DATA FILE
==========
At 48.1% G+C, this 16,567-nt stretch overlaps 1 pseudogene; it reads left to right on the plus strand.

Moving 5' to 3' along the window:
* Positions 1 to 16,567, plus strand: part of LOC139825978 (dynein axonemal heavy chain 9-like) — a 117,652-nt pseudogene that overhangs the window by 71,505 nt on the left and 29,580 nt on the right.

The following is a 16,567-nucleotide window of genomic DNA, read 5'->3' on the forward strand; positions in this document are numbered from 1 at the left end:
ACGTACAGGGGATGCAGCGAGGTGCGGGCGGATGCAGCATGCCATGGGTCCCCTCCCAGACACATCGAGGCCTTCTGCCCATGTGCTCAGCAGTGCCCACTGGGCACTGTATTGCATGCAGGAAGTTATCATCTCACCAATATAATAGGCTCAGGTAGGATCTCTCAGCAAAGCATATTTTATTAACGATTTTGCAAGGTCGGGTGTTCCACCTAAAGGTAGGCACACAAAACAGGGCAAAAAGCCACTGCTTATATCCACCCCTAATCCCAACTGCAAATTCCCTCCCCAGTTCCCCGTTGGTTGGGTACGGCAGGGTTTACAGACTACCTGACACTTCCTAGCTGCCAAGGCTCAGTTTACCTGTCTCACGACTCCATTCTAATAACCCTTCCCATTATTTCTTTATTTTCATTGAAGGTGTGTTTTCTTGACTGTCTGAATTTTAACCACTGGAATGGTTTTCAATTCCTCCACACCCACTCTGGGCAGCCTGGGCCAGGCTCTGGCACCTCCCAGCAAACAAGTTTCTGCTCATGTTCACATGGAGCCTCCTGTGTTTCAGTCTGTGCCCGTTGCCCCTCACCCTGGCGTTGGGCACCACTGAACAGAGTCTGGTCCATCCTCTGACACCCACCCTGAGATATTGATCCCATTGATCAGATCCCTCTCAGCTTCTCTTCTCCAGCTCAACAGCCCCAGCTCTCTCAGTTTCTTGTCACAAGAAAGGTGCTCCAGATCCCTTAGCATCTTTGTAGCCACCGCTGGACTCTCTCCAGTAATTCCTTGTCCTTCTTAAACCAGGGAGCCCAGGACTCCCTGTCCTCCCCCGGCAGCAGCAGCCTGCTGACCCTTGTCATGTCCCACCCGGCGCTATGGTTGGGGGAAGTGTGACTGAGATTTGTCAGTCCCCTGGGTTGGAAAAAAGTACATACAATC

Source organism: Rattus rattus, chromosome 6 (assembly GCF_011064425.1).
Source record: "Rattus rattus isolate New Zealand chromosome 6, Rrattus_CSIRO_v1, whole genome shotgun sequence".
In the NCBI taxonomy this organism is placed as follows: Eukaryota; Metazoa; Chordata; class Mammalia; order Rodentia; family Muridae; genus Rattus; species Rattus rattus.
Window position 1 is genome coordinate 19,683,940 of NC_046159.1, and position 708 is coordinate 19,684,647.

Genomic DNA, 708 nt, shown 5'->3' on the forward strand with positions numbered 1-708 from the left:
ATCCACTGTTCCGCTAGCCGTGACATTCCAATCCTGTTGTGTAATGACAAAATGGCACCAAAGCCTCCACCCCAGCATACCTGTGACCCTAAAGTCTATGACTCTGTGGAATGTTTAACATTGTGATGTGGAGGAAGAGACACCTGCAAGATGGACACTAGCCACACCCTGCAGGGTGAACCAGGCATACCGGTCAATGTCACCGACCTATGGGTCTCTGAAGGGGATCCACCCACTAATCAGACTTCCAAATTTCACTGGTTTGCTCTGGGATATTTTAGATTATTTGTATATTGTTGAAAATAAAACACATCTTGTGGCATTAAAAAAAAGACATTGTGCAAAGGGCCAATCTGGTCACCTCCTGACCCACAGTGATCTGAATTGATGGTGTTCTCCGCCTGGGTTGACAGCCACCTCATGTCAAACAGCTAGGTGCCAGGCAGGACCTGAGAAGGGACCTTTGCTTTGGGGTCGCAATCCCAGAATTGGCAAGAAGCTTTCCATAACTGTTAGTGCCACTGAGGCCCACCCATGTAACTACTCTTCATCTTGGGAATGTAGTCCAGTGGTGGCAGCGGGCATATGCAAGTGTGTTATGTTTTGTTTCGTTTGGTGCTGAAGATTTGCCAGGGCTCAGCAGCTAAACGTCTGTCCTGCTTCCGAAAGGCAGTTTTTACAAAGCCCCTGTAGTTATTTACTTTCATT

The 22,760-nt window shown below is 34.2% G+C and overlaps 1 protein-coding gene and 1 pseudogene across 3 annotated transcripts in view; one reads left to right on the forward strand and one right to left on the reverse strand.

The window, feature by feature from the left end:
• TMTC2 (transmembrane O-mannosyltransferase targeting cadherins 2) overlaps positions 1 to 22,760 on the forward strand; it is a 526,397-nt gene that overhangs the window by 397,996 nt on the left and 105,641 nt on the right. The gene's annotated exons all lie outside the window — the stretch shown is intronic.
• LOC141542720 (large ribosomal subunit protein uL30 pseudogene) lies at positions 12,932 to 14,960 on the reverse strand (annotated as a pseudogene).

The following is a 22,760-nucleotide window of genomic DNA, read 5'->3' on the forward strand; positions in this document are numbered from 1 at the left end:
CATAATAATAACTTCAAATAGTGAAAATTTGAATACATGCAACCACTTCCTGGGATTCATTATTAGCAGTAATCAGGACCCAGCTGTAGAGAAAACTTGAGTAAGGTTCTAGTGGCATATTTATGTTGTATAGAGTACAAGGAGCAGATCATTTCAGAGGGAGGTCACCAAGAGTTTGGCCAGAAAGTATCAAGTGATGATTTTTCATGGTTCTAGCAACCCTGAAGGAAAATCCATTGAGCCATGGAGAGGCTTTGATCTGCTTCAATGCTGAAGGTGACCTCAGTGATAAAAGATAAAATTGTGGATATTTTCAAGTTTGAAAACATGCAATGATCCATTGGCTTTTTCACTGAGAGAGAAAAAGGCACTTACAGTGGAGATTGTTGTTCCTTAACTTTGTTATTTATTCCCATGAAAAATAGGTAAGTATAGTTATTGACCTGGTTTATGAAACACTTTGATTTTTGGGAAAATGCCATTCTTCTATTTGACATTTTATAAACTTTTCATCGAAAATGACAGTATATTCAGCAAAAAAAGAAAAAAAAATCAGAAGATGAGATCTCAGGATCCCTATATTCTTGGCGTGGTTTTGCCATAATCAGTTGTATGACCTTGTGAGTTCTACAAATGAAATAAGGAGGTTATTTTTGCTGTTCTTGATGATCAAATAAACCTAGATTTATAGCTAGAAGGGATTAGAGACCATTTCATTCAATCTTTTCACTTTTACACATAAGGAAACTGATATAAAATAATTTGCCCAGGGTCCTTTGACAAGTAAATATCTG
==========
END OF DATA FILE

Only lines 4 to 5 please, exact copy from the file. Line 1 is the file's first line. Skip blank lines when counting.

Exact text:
The following is a 16,567-nucleotide window of genomic DNA, read 5'->3' on the forward strand; positions in this document are numbered from 1 at the left end:
ACGTACAGGGGATGCAGCGAGGTGCGGGCGGATGCAGCATGCCATGGGTCCCCTCCCAGACACATCGAGGCCTTCTGCCCATGTGCTCAGCAGTGCCCACTGGGCACTGTATTGCATGCAGGAAGTTATCATCTCACCAATATAATAGGCTCAGGTAGGATCTCTCAGCAAAGCATATTTTATTAACGATTTTGCAAGGTCGGGTGTTCCACCTAAAGGTAGGCACACAAAACAGGGCAAAAAGCCACTGCTTATATCCACCCCTAATCCCAACTGCAAATTCCCTCCCCAGTTCCCCGTTGGTTGGGTACGGCAGGGTTTACAGACTACCTGACACTTCCTAGCTGCCAAGGCTCAGTTTACCTGTCTCACGACTCCATTCTAATAACCCTTCCCATTATTTCTTTATTTTCATTGAAGGTGTGTTTTCTTGACTGTCTGAATTTTAACCACTGGAATGGTTTTCAATTCCTCCACACCCACTCTGGGCAGCCTGGGCCAGGCTCTGGCACCTCCCAGCAAACAAGTTTCTGCTCATGTTCACATGGAGCCTCCTGTGTTTCAGTCTGTGCCCGTTGCCCCTCACCCTGGCGTTGGGCACCACTGAACAGAGTCTGGTCCATCCTCTGACACCCACCCTGAGATATTGATCCCATTGATCAGATCCCTCTCAGCTTCTCTTCTCCAGCTCAACAGCCCCAGCTCTCTCAGTTTCTTGTCACAAGAAAGGTGCTCCAGATCCCTTAGCATCTTTGTAGCCACCGCTGGACTCTCTCCAGTAATTCCTTGTCCTTCTTAAACCAGGGAGCCCAGGACTCCCTGTCCTCCCCCGGCAGCAGCAGCCTGCTGACCCTTGTCATGTCCCACCCGGCGCTATGGTTGGGGGAAGTGTGACTGAGATTTGTCAGTCCCCTGGGTTGGAAAAAAGTACATACAATC